Midwest Plans To Launch Low-Fare Service

Milwaukee, Wisconsin, May 28, 2003 - At a news conference on the grounds of General Mitchell International Airport, Midwest Airlines (NYSE: MEH) today announced details of the low-fare service it plans to launch in August - part of the airline’s long-term strategic plan to position its operations for the future.

Speaking against a backdrop of a Midwest Airlines MD-80 aircraft, Timothy E. Hoeksema, chairman and chief executive officer, told city officials, travel industry representatives and employees that the new low-fare service will complement the premium service now offered by Midwest Airlines and the regional service offered by its Midwest Connect subsidiary.

“Our focus has always been business travelers, and - make no mistake - business travelers will continue to be a vital part of our business going forward,” said Hoeksema. “At the same time, adding low-fare service to high-demand leisure destinations will allow us to provide travelers with a comprehensive portfolio of services - and better position us to be a successful competitor in a very competitive industry.”
He pointed out that extensive customer input was key to designing the low-fare product. “One thing we heard clearly in our research is that customers love our brand and our people, and didn’t want our commitment to service to change. We listened to what our customers said.”

As a result, the low-fare service will not be a separate airline, but one of two types of service offered by Midwest Airlines: Midwest Airlines Saver Service, with low fares to leisure destinations; and Midwest Airlines Signature Service, its traditional service to business destinations.

James P. Rankin, Midwest Airlines senior vice president and general manager of the new service, explained that service will launch with nonstop flights between Milwaukee and five destinations popular with leisure travelers - Denver, beginning August 1; Orlando, August 8; Las Vegas, August 15; Phoenix, August 22; and Los Angeles, September 12. All service on each route will be provided by Midwest Airlines Saver Service.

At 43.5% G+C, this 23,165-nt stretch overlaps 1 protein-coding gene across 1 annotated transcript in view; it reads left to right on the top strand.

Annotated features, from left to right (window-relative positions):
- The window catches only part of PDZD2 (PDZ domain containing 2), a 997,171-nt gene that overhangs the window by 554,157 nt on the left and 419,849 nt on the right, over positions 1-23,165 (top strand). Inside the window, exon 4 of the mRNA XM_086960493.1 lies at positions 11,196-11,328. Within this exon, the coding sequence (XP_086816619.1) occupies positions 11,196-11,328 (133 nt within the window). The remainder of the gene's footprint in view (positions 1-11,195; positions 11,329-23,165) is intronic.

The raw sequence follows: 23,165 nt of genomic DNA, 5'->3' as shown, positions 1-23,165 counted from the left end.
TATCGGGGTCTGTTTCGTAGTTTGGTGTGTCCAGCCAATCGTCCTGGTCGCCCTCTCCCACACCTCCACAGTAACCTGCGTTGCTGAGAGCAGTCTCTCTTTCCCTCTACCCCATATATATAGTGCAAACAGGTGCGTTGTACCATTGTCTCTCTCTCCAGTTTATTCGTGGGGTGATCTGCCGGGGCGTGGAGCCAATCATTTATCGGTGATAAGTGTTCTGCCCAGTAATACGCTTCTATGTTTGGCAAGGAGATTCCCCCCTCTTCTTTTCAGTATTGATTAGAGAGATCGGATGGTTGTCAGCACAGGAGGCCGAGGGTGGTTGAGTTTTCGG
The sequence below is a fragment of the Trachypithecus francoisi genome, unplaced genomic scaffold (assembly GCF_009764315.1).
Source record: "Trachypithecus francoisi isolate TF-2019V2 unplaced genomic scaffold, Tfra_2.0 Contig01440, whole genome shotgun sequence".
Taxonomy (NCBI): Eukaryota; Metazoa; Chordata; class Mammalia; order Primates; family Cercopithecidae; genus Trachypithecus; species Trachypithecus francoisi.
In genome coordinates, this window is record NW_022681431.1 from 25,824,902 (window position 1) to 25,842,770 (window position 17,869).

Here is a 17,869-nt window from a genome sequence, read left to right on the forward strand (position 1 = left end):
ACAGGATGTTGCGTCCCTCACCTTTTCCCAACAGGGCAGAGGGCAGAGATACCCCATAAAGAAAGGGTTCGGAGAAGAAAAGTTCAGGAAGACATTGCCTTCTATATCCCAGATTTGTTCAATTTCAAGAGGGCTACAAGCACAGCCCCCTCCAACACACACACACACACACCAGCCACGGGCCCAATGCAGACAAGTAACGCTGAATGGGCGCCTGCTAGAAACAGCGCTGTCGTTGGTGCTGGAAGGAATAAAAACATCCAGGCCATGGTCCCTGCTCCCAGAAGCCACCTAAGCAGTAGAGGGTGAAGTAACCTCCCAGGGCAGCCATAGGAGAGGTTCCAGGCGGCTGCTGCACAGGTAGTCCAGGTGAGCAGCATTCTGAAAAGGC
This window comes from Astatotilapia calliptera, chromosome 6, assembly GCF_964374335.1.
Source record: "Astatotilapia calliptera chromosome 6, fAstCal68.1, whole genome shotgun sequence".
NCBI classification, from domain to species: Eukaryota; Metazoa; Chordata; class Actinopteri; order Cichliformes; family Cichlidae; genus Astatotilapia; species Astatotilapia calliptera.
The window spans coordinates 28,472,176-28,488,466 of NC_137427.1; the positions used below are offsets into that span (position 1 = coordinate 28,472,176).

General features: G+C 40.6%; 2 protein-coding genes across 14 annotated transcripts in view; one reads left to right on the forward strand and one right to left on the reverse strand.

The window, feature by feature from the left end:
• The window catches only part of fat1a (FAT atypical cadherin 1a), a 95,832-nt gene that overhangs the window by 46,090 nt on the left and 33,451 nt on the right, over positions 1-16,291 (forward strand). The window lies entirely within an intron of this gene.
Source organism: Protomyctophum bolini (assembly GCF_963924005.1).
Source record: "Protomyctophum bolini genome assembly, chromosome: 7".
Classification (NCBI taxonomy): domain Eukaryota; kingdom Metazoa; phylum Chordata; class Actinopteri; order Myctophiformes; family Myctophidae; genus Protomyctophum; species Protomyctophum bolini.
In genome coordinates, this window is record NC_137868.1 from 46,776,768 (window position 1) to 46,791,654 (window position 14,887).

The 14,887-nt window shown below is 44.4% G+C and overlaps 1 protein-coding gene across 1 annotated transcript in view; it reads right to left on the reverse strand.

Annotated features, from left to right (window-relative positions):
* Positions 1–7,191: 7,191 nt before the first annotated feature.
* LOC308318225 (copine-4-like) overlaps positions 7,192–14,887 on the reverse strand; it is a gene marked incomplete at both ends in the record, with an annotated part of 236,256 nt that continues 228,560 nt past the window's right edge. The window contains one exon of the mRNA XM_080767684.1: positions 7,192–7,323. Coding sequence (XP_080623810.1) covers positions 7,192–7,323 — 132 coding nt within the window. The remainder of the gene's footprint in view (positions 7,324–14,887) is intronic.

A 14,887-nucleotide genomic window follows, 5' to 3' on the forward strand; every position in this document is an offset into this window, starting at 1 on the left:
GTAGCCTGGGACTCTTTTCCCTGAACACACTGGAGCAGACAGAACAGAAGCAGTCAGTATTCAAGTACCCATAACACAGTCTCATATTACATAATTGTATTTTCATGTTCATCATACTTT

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Price, naturally, is a key feature, according to Rankin, with one-way fares beginning at $92 to Orlando. “Not only are fares low, but there are also more seats available at the lowest fares on each flight, and fewer restrictions,” he said. “These fares don’t require a Saturday-night stay, and can be purchased for one-way travel. There are only a few fare types in each market, making buying a ticket quick and easy.” Tickets for Midwest Airlines Saver Service are available on the airline’s Web site - www.midwestairlines.com - and on Orbitz.
Initially, five MD-80 aircraft from the Midwest Airlines fleet will be allocated to Midwest Airlines Saver Service - each configured with two-by-three seating and holding 143 or 147 passengers. While adding a third seat on one side of the aisle was necessary to keep fares as low as possible, Rankin said seating would nonetheless be a key selling point of Midwest Airlines Saver Service. “In addition to low fares, our customers almost unanimously wanted one thing - legroom. So pitch (the distance between rows) will be 33 inches on Saver Service - considerably more than the 30-inch average of other low-fare carriers, and the most of any low-fare carrier in the market.
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“We haven’t skimped on service excellence either,” he added. “Saver Service will be provided by the same cordial and accommodating Midwest Airlines folks - flight crews, airport employees and those working behind the scenes - who have been providing great personal service to passengers for years.”

Like Midwest Airlines Signature Service, the new Saver Service will feature complimentary beverages, packaged snacks and baked-onboard chocolate chip cookies, with buy-onboard meals available for purchase. Additionally, Saver Service passengers will continue to earn and be able to redeem mileage in the Midwest Miles program.

“Our new Midwest Airlines Saver Service presents a terrific opportunity for customers flying to leisure destinations - nonstop service at low fares, with the same legroom and outstanding service as on our traditional Signature service,” concluded Rankin. “We think this is a great addition to our product portfolio, and we’re confident that customers will agree.”

Midwest Airlines features nonstop jet service to major destinations throughout the United States. Skyway Airlines, Inc. - its wholly owned subsidiary - operates Midwest Connect, which offers connections to Midwest Airlines as well as point-to-point service between select markets on regional jet and turboprop aircraft. Together, the airlines offer service to 50 cities.
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